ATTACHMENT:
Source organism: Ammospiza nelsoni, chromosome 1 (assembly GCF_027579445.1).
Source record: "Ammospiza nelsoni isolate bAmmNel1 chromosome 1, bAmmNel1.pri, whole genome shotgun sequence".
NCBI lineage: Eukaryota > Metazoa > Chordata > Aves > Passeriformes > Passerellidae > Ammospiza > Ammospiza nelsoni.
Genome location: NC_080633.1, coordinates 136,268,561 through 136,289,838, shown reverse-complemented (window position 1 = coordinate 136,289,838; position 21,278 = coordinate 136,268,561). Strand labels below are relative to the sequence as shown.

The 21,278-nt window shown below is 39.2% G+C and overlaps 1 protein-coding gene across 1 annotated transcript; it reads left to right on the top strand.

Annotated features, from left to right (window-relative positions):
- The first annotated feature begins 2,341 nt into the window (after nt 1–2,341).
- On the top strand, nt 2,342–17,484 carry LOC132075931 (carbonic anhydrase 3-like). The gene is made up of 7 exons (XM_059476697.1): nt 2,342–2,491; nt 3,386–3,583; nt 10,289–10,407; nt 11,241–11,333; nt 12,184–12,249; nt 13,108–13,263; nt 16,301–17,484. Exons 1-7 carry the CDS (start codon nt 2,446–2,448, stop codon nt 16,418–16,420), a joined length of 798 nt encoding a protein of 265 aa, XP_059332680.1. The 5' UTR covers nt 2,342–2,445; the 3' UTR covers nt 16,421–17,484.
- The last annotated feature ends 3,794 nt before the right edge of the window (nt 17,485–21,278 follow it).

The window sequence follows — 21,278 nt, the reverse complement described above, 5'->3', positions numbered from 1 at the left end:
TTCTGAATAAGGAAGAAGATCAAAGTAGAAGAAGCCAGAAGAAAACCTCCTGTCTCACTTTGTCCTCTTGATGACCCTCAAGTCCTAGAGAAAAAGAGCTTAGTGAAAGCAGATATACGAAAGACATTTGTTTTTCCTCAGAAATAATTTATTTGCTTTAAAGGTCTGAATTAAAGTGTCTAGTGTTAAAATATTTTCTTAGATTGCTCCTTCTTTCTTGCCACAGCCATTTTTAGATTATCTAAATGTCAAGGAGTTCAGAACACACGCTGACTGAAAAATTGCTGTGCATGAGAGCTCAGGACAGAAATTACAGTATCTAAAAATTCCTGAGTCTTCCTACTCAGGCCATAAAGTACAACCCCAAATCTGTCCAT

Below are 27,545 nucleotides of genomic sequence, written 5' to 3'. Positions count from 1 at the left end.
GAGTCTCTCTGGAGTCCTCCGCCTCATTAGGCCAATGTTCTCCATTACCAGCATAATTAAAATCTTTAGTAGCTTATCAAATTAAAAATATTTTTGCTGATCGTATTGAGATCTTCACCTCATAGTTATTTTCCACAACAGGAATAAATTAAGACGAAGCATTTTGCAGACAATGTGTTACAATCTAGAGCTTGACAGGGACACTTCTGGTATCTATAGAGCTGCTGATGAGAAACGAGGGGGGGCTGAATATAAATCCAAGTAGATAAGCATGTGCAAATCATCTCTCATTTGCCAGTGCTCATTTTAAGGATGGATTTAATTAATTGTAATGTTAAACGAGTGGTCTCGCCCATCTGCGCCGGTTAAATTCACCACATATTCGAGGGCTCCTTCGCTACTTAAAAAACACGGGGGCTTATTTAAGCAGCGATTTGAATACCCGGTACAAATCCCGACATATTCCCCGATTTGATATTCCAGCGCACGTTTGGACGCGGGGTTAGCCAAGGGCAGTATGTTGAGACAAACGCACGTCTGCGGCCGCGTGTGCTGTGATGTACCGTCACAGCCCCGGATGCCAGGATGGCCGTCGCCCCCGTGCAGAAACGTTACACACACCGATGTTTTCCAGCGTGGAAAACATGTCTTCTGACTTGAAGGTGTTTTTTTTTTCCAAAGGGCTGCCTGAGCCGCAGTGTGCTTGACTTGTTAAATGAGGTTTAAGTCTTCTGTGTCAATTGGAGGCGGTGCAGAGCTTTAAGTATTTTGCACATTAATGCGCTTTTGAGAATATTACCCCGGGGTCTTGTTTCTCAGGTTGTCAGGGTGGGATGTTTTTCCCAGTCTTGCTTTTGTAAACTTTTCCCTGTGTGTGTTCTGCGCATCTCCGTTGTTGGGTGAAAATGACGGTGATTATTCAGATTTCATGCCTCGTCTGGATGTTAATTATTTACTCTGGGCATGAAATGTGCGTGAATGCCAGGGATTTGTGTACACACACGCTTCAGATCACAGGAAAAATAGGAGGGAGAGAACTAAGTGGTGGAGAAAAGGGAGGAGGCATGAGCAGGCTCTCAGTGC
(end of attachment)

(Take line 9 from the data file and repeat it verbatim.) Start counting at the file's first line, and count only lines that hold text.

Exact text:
- The last annotated feature ends 3,794 nt before the right edge of the window (nt 17,485–21,278 follow it).